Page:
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Posts from September 2013

That old seat at the table

Attend an MR conference and chances are good that sooner or later a case of consulting envy will break out.  Symptoms include repeated use of phrases such as “seat Consultantat the table” and “C-level access.”  This is not a new phenomenon; it’s been a pretty steady part of the MR inferiority complex for the almost 20 years that I’ve been in the industry. The syndrome manifested itself at last week’s ESOMAR Congress in a session titled, “Think BIG: Imagine.”  It started from the premise that MR is twice as old and yet only one-tenth the size of management consulting (poor us) and then wondered how we might create “exponential growth” to close the gaps in revenue and prestige.  The answer, it turns out, is behavioral science.

To be clear, I agree that behavioral science is a megatrend with the potential to transform our industry.  But will its smart application make us rich and at long last bestow upon us that mythical seat at the table?  I doubt it. 

Management consultants and market researchers work at fundamentally different levels.  The consultant’s playing field includes corporate strategy and the full range of company operations, the whole enchilada.  Market researchers primarily provide tactical advice on how to take products to market. The two value propositions are fundamentally different and they result in fundamentally different ways of interacting with clients.

I am tempted to say that we should just get over it, enjoy the work that we do and take pride in the value we deliver. Then again, as tiresome as it can be maybe our fundamental insecurity is a good thing.  Maybe the constant fear of our lunch being eaten by management consultants and predictive analytics keeps us on our toes, pushes us to innovate, and makes us better if not bigger.  Andrew Grove probably was right; only the paranoid survive. 

I think we check that box.

Thoughts on the 2013 AMSRS National Conference

    I spent most of last week at the 2013 AMSRS Conference in Sydney.  Lovely city and a great conference. There were over 500 attendees and around 40 presentations along with some interesting panels, two of which I had the opportunity to sit on.  The content was all that you would expect in an MR conference these days, a good reminder that we are a global industry in which pretty much everyone is working to solve the same set of problems.  The presentations I heard were all well done, better than what I sometimes see at other conferences.  Unfortunately, I don’t have any breakthroughs to report but it was a nice opportunity to think about the state of play in MR.

One nice feature of this conference was the significant representation from the public sector, some clients but mostly companies that do what we in the US might call social policy or government research.  By and large, MR and government researchers go their own separate ways here but in Australia and to a lesser extent in Europe that’s not always the case.  I have always felt that both MR and government research in the US would benefit from closer collaboration, but I don’t expect to see that happen any time soon.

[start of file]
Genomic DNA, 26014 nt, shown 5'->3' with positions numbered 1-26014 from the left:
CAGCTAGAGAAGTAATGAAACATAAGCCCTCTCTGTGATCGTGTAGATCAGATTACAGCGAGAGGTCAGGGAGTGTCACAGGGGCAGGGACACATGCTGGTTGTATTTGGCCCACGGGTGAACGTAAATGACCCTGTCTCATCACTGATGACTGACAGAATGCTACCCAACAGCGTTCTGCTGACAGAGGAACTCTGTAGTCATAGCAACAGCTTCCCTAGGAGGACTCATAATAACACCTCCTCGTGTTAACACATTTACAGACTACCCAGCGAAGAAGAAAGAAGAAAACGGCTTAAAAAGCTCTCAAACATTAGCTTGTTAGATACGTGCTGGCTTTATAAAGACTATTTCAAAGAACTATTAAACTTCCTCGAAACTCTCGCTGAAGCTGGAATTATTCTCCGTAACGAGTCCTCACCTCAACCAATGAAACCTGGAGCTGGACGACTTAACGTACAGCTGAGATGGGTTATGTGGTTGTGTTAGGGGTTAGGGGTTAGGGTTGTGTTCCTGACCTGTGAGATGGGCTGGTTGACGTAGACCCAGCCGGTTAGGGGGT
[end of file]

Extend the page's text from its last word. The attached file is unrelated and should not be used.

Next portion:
There also was a significant contingent of client-side researchers, more than one usually sees in the US save for the artificial environment created by TMRE.  And, as conference co-chair Ray Poynter wryly observed, they weren’t hiding their name badges, suggesting that they felt more like colleagues than targets of opportunity.

There were five plenary sessions, mostly featuring the usual suspects (like me).  Our job was to be thought provoking and I think we managed.  I’ll leave it at that.

To accommodate that many papers there had to be some parallel sessions, and I attended three of them.  Some observations:

·       I’m not sure that MR has yet tuned into big data in a meaningful way.  It’s more than loyalty card data or social media data.  It seems to me that it’s more about combining different kinds of data from lots of different sources, and more about the techniques of data mining and machine learning than it is about sampling, inferential statistics, and hypothesis testing.  We continue to view big data through the lens of our current paradigm, and I don’t think that’s where the big data movement is going.

·       Mobile seems frozen in place.  Everyone continues to talk about “in-the-moment” and geolocation but I don’t see mobile as being really there yet in a meaningful way.  The unintentional mobile respondent issue is where the action is right now and I’m surprised it’s not getting more attention.  Long surveys designed for computer administration are a serious problem and the industry ought to be running as fast as it can to solve those two problems now.  But I don’t get a sense of urgency.

·       Finally there is behavioral economics, neuroscience, neuromarketing, behavioral science – whatever name you put to it.  MR has been struggling to figure out what to do with it beyond wiring people up in qual settings or grabbing images of faces and making inferences that some might say go beyond the current science.  There is a lot of experimenting going on, which is a good thing, but I think we are still in the learning phase.

The conference closed with one of those personally inspiring talks from an author of what we used to call “self-help” books (maybe we still do) that have become standard fare at MR conferences these days.  Nigel Marsh has written Fat, Forty, and Fired and Overworked and Underlaid.  He was typically personable and funny.  As always happens to me in these situations I was nearly overcome with envy of his command of the stage.  But I never feel especially inspired to go out and take command of my life like I am supposed to do.  Maybe it’s an age thing.